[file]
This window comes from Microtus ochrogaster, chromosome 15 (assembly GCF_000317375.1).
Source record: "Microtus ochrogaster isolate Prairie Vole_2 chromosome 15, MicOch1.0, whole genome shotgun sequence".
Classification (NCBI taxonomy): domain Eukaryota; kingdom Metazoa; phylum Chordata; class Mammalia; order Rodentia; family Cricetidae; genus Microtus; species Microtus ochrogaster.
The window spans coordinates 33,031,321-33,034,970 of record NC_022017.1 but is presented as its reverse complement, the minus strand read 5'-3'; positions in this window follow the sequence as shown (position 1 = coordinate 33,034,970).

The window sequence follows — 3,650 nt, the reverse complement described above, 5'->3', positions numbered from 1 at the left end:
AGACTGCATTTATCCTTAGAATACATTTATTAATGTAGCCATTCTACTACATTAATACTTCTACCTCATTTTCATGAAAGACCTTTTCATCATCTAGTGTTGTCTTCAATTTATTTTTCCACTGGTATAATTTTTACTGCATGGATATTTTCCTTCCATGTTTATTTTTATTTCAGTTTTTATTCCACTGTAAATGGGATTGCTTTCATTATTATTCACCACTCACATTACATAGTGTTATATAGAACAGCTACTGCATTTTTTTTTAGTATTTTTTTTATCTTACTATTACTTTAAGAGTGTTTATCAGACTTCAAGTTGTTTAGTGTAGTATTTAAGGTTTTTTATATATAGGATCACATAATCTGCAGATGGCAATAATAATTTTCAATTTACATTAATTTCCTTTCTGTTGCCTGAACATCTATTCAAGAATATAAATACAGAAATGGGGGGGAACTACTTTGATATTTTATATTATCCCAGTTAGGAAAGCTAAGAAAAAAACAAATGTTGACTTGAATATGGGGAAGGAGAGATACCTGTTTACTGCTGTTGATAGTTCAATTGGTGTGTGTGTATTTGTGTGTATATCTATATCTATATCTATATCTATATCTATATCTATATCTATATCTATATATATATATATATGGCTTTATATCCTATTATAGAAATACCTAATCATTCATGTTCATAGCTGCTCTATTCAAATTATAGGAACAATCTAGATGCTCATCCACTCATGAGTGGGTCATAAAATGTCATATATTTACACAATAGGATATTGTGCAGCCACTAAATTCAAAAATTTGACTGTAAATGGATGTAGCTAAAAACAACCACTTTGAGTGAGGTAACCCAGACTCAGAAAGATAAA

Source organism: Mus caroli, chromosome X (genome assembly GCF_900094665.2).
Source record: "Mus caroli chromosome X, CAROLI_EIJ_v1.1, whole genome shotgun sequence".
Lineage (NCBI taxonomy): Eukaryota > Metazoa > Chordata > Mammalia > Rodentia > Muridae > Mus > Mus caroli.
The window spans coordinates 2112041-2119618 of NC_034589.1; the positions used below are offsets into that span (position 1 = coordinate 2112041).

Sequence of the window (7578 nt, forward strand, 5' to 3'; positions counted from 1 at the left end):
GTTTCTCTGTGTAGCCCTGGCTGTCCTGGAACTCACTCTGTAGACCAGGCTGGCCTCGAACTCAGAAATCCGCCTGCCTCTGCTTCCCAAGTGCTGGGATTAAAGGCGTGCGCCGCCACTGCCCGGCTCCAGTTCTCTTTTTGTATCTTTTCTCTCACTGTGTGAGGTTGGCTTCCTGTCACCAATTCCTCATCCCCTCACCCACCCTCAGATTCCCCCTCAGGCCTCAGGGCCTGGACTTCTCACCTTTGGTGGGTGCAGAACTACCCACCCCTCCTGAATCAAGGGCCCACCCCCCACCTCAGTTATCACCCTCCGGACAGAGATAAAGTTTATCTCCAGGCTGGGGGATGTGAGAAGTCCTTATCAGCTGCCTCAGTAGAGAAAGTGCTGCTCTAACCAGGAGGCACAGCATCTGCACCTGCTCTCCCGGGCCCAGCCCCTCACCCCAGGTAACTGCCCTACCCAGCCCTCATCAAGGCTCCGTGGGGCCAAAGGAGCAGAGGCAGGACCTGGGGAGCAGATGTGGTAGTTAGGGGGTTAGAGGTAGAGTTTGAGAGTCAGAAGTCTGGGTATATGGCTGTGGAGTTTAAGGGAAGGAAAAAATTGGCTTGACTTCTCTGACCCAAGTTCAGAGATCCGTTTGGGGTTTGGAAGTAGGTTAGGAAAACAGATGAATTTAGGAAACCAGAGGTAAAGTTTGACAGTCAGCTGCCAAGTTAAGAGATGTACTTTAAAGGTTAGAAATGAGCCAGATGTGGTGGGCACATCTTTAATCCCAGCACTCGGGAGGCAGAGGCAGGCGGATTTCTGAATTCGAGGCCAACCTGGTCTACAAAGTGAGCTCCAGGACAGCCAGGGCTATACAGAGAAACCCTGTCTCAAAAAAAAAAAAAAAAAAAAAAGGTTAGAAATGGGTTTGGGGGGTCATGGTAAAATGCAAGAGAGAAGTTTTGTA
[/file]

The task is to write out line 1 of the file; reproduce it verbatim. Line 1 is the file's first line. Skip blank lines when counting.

This window comes from Microtus ochrogaster, chromosome 15 (assembly GCF_000317375.1).